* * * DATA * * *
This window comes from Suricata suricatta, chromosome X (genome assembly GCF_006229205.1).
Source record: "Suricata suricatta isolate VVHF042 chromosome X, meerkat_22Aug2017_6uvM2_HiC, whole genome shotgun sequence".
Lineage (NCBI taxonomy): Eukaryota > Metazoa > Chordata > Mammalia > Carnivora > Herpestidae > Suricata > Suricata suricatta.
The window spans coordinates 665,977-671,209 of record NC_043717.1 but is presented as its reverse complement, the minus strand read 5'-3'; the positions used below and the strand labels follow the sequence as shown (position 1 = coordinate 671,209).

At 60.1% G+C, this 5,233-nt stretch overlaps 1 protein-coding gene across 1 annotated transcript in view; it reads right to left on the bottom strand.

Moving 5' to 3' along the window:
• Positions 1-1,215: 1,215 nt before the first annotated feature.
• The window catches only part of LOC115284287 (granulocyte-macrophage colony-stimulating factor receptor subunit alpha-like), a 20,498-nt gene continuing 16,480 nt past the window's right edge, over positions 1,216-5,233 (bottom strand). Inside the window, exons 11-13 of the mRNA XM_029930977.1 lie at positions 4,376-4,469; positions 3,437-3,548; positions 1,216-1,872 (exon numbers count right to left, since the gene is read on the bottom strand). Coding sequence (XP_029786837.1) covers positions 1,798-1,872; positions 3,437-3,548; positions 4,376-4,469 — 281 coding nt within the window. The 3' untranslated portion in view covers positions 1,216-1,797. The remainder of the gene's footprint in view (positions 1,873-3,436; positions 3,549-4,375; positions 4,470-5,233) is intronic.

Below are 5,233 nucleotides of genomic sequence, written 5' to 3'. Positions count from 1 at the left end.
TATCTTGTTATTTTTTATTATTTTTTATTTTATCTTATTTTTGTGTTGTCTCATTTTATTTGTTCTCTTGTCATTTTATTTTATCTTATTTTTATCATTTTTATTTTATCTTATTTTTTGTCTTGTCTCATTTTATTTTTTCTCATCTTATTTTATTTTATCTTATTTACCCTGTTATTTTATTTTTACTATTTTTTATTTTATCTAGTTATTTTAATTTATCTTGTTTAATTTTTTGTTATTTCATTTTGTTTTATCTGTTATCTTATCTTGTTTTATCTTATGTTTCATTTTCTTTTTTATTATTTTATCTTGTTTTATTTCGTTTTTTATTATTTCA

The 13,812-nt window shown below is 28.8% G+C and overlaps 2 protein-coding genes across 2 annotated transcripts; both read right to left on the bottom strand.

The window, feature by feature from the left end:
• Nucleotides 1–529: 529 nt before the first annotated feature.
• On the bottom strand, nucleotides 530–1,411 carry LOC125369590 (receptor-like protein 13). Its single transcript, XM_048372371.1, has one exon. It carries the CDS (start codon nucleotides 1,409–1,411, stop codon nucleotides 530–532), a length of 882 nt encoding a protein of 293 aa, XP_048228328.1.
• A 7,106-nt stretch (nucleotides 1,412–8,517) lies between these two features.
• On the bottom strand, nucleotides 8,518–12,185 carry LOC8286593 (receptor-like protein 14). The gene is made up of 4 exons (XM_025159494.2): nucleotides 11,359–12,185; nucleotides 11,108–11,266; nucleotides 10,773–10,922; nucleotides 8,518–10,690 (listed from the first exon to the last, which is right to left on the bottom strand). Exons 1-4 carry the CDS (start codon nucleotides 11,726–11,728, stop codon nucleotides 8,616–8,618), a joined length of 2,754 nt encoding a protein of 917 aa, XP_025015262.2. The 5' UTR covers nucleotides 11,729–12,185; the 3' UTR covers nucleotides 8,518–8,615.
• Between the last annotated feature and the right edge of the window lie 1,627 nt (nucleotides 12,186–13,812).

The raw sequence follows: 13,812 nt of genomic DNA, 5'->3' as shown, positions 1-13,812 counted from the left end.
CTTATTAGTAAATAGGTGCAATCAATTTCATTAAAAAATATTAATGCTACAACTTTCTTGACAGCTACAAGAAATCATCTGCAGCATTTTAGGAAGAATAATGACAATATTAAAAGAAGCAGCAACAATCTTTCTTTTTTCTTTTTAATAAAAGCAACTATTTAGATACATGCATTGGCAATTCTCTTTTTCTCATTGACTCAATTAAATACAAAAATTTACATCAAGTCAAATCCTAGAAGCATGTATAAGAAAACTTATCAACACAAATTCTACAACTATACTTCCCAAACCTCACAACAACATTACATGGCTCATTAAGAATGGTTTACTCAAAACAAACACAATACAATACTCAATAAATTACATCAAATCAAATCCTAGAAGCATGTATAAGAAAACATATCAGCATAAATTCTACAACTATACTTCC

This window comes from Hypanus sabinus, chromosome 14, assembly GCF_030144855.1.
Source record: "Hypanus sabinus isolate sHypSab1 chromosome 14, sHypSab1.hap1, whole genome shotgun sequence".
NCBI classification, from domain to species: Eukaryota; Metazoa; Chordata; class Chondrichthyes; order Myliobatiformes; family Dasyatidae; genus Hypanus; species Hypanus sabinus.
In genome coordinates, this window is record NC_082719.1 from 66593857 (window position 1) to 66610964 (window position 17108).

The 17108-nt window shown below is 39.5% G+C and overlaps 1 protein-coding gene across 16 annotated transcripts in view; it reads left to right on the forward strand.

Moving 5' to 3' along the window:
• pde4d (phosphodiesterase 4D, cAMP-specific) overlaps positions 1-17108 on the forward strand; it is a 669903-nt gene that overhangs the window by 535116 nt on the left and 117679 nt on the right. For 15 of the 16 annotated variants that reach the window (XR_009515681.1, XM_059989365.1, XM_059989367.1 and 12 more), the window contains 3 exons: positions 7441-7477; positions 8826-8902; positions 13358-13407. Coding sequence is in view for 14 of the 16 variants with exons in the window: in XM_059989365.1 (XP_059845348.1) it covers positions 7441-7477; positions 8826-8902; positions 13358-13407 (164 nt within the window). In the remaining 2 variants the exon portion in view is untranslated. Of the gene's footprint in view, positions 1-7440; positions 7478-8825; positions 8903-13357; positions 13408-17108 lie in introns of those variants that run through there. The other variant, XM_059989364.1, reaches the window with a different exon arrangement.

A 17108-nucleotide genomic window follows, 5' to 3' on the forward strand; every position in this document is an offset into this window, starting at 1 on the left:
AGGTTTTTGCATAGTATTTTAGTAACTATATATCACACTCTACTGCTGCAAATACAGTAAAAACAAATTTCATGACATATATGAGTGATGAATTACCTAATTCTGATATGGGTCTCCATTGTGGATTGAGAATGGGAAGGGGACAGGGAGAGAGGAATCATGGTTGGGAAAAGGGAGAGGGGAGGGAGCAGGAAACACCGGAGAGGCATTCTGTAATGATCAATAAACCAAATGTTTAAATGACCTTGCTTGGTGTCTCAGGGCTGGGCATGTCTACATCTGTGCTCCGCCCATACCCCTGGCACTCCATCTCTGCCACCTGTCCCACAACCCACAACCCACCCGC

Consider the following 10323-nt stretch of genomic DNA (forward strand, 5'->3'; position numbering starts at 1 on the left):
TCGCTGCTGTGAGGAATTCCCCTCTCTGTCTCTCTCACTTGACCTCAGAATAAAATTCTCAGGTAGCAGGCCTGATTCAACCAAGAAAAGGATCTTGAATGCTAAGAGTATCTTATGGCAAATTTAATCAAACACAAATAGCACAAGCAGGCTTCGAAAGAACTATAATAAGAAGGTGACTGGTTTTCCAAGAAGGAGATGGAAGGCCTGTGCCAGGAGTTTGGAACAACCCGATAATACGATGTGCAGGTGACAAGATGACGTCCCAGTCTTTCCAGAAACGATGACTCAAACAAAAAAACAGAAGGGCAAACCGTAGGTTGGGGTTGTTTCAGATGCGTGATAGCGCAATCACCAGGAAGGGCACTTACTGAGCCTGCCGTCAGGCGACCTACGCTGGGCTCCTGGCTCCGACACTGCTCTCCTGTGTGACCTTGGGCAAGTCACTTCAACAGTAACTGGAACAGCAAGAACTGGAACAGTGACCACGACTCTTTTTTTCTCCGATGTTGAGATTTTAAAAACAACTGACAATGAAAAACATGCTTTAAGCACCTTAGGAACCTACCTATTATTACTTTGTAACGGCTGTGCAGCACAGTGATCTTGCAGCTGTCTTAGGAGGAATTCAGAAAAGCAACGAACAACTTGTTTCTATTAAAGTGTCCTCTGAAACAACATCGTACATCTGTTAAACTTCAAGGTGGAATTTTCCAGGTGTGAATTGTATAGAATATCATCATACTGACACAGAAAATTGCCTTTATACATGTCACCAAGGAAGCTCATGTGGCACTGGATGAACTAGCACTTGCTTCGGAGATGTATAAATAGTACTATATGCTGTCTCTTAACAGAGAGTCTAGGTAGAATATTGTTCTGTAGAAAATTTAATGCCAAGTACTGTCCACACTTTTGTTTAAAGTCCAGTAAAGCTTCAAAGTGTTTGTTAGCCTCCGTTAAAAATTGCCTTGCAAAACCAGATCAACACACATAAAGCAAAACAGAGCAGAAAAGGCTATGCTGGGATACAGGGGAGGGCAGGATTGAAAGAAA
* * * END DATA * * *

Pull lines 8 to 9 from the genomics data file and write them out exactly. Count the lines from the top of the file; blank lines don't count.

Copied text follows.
• The window catches only part of LOC115284287 (granulocyte-macrophage colony-stimulating factor receptor subunit alpha-like), a 20,498-nt gene continuing 16,480 nt past the window's right edge, over positions 1,216-5,233 (bottom strand). Inside the window, exons 11-13 of the mRNA XM_029930977.1 lie at positions 4,376-4,469; positions 3,437-3,548; positions 1,216-1,872 (exon numbers count right to left, since the gene is read on the bottom strand). Coding sequence (XP_029786837.1) covers positions 1,798-1,872; positions 3,437-3,548; positions 4,376-4,469 — 281 coding nt within the window. The 3' untranslated portion in view covers positions 1,216-1,797. The remainder of the gene's footprint in view (positions 1,873-3,436; positions 3,549-4,375; positions 4,470-5,233) is intronic.

Below are 5,233 nucleotides of genomic sequence, written 5' to 3'. Positions count from 1 at the left end.